Have you looked under your sink only to see a myriad of pipes? You know water needs to drain from sink but is all this plumbing pipe really necessary? Yes! More than just for water, those pipes help keep your home safe and smelling clean.
What is a P-trap?
In most homes, there is a P-trap installed under the sinks in the bathroom and kitchens. A P-trap is a plumbing fixture that has several purposes. It traps debris that has drained from the sink and prevents it from forming a clog deep within the plumbing system, and to stops sewer gases from passing into the home. P-traps can be made from PVC pipe or steel, the latter is often used for exposed plumbing as it looks more attractive. While there are other styles of traps available, it is important to also know which are prohibited by the California Code from use.
How the P-Trap Design Works
A P-trap gets its name because it combines two 90 degree joints with a horizontal overflow pipe and gives the entire unit the shape of the letter P. One of the 90 degree joints exits the drain of the sink and then is joined to another which contains a water seal system that allows for water to flow into the overflow pipe, but not to flow backward toward the sink.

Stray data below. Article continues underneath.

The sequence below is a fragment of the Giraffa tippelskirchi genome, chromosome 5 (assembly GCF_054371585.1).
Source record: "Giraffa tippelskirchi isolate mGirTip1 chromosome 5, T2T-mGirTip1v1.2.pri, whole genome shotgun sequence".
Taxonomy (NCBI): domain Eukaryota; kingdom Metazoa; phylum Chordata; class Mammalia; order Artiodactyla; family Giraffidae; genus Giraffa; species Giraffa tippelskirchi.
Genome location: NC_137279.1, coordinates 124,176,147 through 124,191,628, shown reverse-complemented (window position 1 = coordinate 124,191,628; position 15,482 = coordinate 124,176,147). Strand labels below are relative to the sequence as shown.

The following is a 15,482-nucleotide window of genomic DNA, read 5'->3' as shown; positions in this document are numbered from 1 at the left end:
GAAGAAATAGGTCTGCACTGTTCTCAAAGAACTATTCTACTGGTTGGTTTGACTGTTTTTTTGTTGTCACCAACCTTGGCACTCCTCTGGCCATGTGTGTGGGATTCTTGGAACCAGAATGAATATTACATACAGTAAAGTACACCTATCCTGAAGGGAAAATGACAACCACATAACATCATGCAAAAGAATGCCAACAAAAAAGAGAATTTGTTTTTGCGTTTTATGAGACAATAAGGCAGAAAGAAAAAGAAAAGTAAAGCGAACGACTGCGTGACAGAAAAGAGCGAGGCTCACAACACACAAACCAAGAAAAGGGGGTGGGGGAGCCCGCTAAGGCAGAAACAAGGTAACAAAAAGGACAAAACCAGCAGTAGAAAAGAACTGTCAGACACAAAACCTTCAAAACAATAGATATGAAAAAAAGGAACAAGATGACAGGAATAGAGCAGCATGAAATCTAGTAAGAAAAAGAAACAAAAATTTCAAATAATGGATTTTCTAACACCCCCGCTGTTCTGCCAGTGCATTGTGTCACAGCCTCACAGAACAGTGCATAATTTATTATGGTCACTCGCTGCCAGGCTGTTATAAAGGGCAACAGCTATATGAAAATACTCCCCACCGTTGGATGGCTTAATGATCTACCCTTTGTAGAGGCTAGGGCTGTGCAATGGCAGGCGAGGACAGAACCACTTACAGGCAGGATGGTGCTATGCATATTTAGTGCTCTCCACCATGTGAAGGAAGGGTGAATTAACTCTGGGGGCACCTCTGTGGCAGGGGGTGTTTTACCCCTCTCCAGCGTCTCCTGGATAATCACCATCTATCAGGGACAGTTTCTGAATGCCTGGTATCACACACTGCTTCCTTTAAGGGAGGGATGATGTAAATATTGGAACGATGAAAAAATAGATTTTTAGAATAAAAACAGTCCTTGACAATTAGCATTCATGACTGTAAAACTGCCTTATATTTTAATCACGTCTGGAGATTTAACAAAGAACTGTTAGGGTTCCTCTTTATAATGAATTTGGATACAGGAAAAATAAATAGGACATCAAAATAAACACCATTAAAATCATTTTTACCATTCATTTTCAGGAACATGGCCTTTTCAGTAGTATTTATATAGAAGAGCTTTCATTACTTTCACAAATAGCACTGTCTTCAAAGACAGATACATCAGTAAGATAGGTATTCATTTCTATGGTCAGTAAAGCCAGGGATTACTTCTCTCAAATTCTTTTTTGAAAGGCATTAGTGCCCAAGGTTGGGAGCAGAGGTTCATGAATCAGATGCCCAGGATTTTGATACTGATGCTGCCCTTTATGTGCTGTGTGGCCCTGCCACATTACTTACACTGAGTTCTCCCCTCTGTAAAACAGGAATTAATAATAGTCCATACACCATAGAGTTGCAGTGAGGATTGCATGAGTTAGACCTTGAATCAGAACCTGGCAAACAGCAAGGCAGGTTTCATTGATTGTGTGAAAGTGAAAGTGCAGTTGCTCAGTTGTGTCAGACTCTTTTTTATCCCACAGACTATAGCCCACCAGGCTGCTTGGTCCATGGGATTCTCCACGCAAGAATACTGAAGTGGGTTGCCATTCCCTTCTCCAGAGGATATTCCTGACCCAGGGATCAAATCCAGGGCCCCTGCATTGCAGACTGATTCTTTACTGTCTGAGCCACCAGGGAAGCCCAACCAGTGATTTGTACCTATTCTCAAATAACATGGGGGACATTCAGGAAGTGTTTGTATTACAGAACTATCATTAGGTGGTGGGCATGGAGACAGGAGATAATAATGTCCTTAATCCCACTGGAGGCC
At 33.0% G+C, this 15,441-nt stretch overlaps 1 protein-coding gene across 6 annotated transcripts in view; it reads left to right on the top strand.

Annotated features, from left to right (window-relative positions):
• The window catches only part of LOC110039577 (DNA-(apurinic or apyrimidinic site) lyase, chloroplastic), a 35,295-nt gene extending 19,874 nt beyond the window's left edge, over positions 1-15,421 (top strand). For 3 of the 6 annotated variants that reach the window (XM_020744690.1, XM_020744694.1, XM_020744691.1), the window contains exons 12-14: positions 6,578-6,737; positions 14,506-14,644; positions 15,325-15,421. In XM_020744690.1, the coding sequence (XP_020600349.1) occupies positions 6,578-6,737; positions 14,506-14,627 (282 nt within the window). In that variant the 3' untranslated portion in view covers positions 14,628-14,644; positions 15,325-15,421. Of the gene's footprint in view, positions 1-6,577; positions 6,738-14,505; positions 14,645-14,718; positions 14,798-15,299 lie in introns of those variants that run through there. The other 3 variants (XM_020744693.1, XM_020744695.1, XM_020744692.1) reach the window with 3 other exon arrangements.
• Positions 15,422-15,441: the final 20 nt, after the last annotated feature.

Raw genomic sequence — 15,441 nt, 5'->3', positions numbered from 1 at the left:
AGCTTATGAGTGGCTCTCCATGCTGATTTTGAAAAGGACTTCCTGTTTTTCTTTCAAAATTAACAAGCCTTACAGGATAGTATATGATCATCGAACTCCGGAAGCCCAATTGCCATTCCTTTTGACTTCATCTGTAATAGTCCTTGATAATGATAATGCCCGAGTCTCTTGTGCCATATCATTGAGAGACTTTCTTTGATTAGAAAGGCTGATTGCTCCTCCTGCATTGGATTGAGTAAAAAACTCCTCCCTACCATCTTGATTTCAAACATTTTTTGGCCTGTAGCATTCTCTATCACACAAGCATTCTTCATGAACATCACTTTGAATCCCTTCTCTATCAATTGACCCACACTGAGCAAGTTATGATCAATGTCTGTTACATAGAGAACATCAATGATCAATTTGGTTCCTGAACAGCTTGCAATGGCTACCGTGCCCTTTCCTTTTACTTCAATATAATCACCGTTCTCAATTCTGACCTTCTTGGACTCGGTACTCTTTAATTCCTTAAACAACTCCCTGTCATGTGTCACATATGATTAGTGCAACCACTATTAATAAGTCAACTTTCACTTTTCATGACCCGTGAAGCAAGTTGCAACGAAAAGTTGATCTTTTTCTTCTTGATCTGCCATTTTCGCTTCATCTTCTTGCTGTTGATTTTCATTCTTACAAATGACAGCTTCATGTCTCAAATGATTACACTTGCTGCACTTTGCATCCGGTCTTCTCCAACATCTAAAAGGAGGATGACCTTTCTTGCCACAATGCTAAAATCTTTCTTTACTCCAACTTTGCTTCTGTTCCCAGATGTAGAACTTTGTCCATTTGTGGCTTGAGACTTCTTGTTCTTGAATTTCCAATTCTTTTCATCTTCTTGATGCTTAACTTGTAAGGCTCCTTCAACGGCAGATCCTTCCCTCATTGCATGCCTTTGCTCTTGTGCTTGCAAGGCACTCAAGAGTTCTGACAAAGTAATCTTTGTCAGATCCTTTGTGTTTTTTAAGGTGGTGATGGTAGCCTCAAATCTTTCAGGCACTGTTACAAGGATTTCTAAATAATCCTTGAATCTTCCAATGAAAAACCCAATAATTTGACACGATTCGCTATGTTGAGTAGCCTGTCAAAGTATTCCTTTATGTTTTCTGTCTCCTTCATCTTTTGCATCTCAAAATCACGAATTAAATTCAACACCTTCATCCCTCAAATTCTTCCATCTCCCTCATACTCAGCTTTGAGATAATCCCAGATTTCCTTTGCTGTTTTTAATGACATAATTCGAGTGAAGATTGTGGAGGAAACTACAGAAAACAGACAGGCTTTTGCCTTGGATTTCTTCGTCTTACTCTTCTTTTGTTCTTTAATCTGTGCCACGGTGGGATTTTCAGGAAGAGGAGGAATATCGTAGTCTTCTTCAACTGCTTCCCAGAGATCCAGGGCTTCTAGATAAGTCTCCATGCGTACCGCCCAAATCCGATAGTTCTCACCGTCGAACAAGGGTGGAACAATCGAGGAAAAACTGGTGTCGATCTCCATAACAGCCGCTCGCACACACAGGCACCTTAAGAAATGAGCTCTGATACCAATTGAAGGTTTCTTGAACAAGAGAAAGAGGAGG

It is this back flow prevention that prevents sewer gas from escaping into the house. Sewer gas can contain many noxious odors which at the least, may smell like rotten eggs and at their worst, can be explosive and poisonous. The traps installed in the plumbing lines help to form a barrier of water within the P-trap. At the bottom of the P is a small cleanout tap that can be used to remove clogs the P-trap has contained.
One of the best aspects of the P-trap is that is inexpensive and easy to install. For our DIYers, be sure to correctly join PVC pipe to ensure tight seals and avoid leaks. California code does state that there are certain restrictions and cautions on using this style of trap that you should know. Our Sacramento plumbing team can help you determine whether the P-trap is allowed on the plumbing section you wish to install it but there are two rules of thumb to keep you on the right side of the code.
First, you may not install more than three utility appliances onto one P-trap. This means if you have multiple sinks in a wash room, for instance, only three sinks can be attached to a line using one P-trap. The second rule is that any P-trap that is installed on a plumbing line that will infrequently be used should have a trap primer applied. A trap primer helps to keep the seal in place that will prevent the passage of sewer gas. In frequently used P-traps or ones in very dry climates risk having the water evaporate within that is necessary for the trap to work.
So, if kitchen or bath upgrades are on your ‘to-do’ list or you have mysterious smells coming from your pipes, remember the P-trap. When in doubt, call our professional Sacramento plumbers team to to give you a hand.